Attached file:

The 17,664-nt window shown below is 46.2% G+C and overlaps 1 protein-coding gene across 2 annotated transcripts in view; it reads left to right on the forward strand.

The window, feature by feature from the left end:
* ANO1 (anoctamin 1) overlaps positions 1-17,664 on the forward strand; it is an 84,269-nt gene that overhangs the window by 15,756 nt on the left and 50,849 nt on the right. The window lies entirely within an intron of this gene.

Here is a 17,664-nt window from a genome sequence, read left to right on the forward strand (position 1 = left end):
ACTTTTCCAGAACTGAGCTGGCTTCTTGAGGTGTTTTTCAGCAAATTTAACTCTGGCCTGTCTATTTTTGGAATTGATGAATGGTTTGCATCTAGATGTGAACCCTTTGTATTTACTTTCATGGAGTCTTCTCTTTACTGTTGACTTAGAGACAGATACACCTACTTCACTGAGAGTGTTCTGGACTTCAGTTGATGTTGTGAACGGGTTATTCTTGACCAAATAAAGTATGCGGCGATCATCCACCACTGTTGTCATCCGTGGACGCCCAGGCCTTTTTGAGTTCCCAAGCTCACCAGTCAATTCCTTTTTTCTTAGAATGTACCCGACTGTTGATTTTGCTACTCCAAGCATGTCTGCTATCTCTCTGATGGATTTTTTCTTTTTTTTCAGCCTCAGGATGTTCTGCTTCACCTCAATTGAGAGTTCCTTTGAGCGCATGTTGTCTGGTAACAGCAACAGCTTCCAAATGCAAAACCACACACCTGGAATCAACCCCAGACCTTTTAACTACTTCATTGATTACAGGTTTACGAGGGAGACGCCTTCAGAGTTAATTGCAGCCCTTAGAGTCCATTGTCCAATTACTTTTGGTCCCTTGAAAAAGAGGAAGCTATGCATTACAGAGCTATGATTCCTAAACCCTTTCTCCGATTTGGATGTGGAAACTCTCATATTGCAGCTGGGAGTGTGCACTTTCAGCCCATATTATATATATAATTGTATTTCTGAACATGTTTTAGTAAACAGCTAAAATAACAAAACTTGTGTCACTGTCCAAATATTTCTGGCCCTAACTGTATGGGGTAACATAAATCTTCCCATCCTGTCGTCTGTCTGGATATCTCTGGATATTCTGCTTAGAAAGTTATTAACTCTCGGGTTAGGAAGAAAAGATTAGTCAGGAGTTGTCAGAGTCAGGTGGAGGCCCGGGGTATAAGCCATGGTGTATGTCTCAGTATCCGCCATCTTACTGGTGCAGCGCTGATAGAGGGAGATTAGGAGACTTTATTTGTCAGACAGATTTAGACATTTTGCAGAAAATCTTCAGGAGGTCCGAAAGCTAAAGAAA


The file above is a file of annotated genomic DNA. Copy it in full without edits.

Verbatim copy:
The 17,664-nt window shown below is 46.2% G+C and overlaps 1 protein-coding gene across 2 annotated transcripts in view; it reads left to right on the forward strand.

The window, feature by feature from the left end:
* ANO1 (anoctamin 1) overlaps positions 1-17,664 on the forward strand; it is an 84,269-nt gene that overhangs the window by 15,756 nt on the left and 50,849 nt on the right. The window lies entirely within an intron of this gene.

Here is a 17,664-nt window from a genome sequence, read left to right on the forward strand (position 1 = left end):
ACTTTTCCAGAACTGAGCTGGCTTCTTGAGGTGTTTTTCAGCAAATTTAACTCTGGCCTGTCTATTTTTGGAATTGATGAATGGTTTGCATCTAGATGTGAACCCTTTGTATTTACTTTCATGGAGTCTTCTCTTTACTGTTGACTTAGAGACAGATACACCTACTTCACTGAGAGTGTTCTGGACTTCAGTTGATGTTGTGAACGGGTTATTCTTGACCAAATAAAGTATGCGGCGATCATCCACCACTGTTGTCATCCGTGGACGCCCAGGCCTTTTTGAGTTCCCAAGCTCACCAGTCAATTCCTTTTTTCTTAGAATGTACCCGACTGTTGATTTTGCTACTCCAAGCATGTCTGCTATCTCTCTGATGGATTTTTTCTTTTTTTTCAGCCTCAGGATGTTCTGCTTCACCTCAATTGAGAGTTCCTTTGAGCGCATGTTGTCTGGTAACAGCAACAGCTTCCAAATGCAAAACCACACACCTGGAATCAACCCCAGACCTTTTAACTACTTCATTGATTACAGGTTTACGAGGGAGACGCCTTCAGAGTTAATTGCAGCCCTTAGAGTCCATTGTCCAATTACTTTTGGTCCCTTGAAAAAGAGGAAGCTATGCATTACAGAGCTATGATTCCTAAACCCTTTCTCCGATTTGGATGTGGAAACTCTCATATTGCAGCTGGGAGTGTGCACTTTCAGCCCATATTATATATATAATTGTATTTCTGAACATGTTTTAGTAAACAGCTAAAATAACAAAACTTGTGTCACTGTCCAAATATTTCTGGCCCTAACTGTATGGGGTAACATAAATCTTCCCATCCTGTCGTCTGTCTGGATATCTCTGGATATTCTGCTTAGAAAGTTATTAACTCTCGGGTTAGGAAGAAAAGATTAGTCAGGAGTTGTCAGAGTCAGGTGGAGGCCCGGGGTATAAGCCATGGTGTATGTCTCAGTATCCGCCATCTTACTGGTGCAGCGCTGATAGAGGGAGATTAGGAGACTTTATTTGTCAGACAGATTTAGACATTTTGCAGAAAATCTTCAGGAGGTCCGAAAGCTAAAGAAA